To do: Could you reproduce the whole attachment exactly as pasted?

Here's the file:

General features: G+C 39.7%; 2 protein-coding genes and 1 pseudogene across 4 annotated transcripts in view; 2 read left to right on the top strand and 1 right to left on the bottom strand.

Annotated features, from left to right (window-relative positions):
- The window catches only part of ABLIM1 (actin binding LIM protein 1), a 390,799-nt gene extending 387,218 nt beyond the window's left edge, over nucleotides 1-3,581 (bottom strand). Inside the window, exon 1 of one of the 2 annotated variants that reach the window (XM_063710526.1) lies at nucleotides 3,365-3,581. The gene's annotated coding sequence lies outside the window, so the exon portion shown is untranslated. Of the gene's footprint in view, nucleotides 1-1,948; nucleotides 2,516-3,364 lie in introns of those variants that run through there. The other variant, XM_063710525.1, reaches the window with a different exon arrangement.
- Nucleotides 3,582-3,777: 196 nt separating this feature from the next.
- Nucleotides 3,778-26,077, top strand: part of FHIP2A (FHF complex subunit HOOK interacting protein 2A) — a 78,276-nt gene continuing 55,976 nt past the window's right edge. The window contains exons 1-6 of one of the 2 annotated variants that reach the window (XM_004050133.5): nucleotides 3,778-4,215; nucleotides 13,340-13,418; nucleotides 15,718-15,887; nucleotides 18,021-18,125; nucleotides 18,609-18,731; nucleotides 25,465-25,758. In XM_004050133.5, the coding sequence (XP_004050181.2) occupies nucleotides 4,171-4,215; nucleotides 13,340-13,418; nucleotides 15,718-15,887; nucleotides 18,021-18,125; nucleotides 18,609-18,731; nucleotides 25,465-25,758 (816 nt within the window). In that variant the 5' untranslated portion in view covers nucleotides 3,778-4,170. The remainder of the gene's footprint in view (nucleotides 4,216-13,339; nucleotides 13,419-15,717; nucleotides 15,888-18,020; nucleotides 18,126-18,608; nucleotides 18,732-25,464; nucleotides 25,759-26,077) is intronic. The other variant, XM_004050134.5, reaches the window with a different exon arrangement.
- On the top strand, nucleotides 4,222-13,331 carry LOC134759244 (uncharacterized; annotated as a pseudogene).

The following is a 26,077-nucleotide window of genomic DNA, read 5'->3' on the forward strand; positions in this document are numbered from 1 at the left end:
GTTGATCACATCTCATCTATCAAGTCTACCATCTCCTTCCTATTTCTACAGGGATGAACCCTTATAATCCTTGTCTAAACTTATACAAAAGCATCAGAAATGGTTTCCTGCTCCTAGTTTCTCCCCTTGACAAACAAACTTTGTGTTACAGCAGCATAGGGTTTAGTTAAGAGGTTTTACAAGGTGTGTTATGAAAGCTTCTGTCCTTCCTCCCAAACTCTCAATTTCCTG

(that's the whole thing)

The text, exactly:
General features: G+C 39.7%; 2 protein-coding genes and 1 pseudogene across 4 annotated transcripts in view; 2 read left to right on the top strand and 1 right to left on the bottom strand.

Annotated features, from left to right (window-relative positions):
- The window catches only part of ABLIM1 (actin binding LIM protein 1), a 390,799-nt gene extending 387,218 nt beyond the window's left edge, over nucleotides 1-3,581 (bottom strand). Inside the window, exon 1 of one of the 2 annotated variants that reach the window (XM_063710526.1) lies at nucleotides 3,365-3,581. The gene's annotated coding sequence lies outside the window, so the exon portion shown is untranslated. Of the gene's footprint in view, nucleotides 1-1,948; nucleotides 2,516-3,364 lie in introns of those variants that run through there. The other variant, XM_063710525.1, reaches the window with a different exon arrangement.
- Nucleotides 3,582-3,777: 196 nt separating this feature from the next.
- Nucleotides 3,778-26,077, top strand: part of FHIP2A (FHF complex subunit HOOK interacting protein 2A) — a 78,276-nt gene continuing 55,976 nt past the window's right edge. The window contains exons 1-6 of one of the 2 annotated variants that reach the window (XM_004050133.5): nucleotides 3,778-4,215; nucleotides 13,340-13,418; nucleotides 15,718-15,887; nucleotides 18,021-18,125; nucleotides 18,609-18,731; nucleotides 25,465-25,758. In XM_004050133.5, the coding sequence (XP_004050181.2) occupies nucleotides 4,171-4,215; nucleotides 13,340-13,418; nucleotides 15,718-15,887; nucleotides 18,021-18,125; nucleotides 18,609-18,731; nucleotides 25,465-25,758 (816 nt within the window). In that variant the 5' untranslated portion in view covers nucleotides 3,778-4,170. The remainder of the gene's footprint in view (nucleotides 4,216-13,339; nucleotides 13,419-15,717; nucleotides 15,888-18,020; nucleotides 18,126-18,608; nucleotides 18,732-25,464; nucleotides 25,759-26,077) is intronic. The other variant, XM_004050134.5, reaches the window with a different exon arrangement.
- On the top strand, nucleotides 4,222-13,331 carry LOC134759244 (uncharacterized; annotated as a pseudogene).

The following is a 26,077-nucleotide window of genomic DNA, read 5'->3' on the forward strand; positions in this document are numbered from 1 at the left end:
GTTGATCACATCTCATCTATCAAGTCTACCATCTCCTTCCTATTTCTACAGGGATGAACCCTTATAATCCTTGTCTAAACTTATACAAAAGCATCAGAAATGGTTTCCTGCTCCTAGTTTCTCCCCTTGACAAACAAACTTTGTGTTACAGCAGCATAGGGTTTAGTTAAGAGGTTTTACAAGGTGTGTTATGAAAGCTTCTGTCCTTCCTCCCAAACTCTCAATTTCCTG